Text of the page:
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Savagery in Istanbul
Who bombed the synagogues in Istanbul? Despite initial claims of responsibility from an obscure Turkish Islamic fundamentalist group known as the Islamic Great Eastern Raiders’ Front, or IBDA-C, Turkish security sources are pointing the finger at an outside organization such as Al Qaeda. The IBDA-C is a tiny group whose leaders are mostly in jail—in its heyday in the early 1990s it was known for firebombing liquor shops and for a botched assassination of a prominent Jewish businessman. It’s unlikely, Turkish security sources tell NEWSWEEK, that the group has the sophistication to mount a coordinated attack like last Saturday’s, which killed 24 and injured more than 300, including six Jews killed and 60 wounded.
There were warnings of a possible Qaeda strike on Jewish targets in Istanbul as early as a fortnight before the attacks. Several threats were phoned in to members of the Jewish community, while recent public statements by Al Qaeda warned of attacks against U.S., Israeli and Jewish installations, specifically naming Turkey as one of the targets. Turkish authorities increased the already tight security around Istanbul’s synagogues. The Jewish community canceled most high-profile gatherings like weddings and bar mitzvahs.
Still, the precautions didn’t stop the attackers, who used car bombs for the first time in the long history of terrorism in Turkey—an important clue that the attack could have been the work of an outside group. Another clue is that there’s never been much homegrown anti-Semitism in Turkey, which has enjoyed generally excellent relations with its Jewish community ever since the Ottomans invited Jews to Istanbul after they were expelled from Spain in 1492. Turkey is one of the very few Muslim countries with a significant Jewish minority who are prominent in public life.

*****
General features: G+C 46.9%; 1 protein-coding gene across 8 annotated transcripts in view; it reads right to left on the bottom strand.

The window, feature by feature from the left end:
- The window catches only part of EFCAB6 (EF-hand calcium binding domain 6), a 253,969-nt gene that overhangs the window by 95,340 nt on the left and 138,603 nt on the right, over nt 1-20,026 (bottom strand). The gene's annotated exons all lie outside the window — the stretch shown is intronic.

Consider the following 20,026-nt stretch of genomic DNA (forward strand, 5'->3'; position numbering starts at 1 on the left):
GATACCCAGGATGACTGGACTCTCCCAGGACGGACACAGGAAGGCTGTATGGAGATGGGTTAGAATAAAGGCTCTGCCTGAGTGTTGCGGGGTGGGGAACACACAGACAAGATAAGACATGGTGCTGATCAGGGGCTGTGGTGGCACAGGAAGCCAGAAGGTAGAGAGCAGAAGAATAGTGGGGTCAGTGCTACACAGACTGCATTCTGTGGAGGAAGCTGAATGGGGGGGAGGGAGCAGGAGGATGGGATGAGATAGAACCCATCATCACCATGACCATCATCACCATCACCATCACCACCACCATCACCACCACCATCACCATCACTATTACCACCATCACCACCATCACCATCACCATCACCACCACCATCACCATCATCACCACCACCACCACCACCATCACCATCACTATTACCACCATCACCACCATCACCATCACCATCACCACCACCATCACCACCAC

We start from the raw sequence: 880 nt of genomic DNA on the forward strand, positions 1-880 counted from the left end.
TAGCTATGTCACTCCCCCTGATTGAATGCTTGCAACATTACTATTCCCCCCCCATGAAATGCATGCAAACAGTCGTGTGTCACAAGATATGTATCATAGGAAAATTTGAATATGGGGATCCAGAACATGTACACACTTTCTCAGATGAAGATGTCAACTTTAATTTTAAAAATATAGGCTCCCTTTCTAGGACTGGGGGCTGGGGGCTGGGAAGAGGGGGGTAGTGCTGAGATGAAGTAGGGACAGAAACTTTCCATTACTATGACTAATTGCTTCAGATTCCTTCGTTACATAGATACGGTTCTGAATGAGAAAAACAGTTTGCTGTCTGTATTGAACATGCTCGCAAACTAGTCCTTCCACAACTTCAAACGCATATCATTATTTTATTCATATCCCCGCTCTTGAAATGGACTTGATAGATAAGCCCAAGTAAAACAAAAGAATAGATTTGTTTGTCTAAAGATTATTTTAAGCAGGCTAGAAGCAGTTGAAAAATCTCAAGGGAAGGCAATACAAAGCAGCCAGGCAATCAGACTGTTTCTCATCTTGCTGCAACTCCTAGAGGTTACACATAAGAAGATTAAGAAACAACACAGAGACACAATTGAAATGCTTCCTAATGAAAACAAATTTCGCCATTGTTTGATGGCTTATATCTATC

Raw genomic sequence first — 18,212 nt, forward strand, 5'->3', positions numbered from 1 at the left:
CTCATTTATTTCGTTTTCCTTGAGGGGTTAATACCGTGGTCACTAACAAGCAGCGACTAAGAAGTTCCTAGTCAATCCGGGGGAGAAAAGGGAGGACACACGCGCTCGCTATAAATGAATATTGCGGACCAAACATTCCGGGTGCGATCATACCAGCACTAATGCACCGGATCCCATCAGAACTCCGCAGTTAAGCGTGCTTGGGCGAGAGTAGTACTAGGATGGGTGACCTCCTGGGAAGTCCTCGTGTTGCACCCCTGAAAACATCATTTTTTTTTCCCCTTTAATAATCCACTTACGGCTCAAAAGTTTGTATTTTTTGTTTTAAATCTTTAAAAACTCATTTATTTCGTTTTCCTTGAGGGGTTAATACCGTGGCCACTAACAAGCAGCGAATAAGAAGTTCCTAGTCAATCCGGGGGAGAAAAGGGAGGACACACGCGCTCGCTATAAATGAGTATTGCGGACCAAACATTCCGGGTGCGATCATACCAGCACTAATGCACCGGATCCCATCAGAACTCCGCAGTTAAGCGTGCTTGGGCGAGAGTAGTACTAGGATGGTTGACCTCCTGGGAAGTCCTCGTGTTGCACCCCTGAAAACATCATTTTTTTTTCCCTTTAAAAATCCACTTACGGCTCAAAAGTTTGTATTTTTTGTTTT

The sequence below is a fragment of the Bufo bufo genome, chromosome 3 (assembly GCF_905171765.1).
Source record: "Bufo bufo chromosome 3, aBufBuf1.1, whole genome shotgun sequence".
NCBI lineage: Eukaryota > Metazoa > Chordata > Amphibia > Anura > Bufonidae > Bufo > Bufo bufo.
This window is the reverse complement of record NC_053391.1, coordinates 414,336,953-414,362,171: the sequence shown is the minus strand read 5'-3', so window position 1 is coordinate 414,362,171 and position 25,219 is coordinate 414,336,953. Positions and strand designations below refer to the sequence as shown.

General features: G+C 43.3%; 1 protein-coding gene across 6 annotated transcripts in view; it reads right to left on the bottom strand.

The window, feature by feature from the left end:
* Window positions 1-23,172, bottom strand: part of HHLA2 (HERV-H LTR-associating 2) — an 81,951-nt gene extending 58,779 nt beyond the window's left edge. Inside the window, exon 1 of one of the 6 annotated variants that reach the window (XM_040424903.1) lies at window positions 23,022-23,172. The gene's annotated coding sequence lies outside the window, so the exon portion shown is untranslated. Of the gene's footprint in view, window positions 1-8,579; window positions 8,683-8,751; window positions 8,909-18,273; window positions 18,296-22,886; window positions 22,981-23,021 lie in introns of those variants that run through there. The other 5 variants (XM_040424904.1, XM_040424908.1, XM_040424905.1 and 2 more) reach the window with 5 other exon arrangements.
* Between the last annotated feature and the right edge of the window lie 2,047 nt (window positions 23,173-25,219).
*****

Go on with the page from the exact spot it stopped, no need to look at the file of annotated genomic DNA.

Ordinary Turks are horrified. Residents of Galata, the historic and bohemian neighborhood that was the scene of one of the bombings, organized a spontaneous demonstration to show solidarity with their Jewish neighbors. “We want to show that we’re not with those people who carried out this attack,” says Gulen Guler, a teacher who lives around the corner from the Neve Shalom Synagogue.
The blasts may damage Turkey’s vital tourism industry, but Prime Minister Recep Tayyip Erdogan promised George W. Bush that they won’t shake Turkey’s longstanding friendships with America and Israel. If anything, the bombings confirm that fundamentalists regard secular, pro-Western Turkey as a legitimate bull’s-eye. In a perverse way, that confirms what Republican Turkey has always wanted—to stand shoulder to shoulder with the West against the forces of radical, obscurantist Islam.
—Owen Matthews and Sami Kohen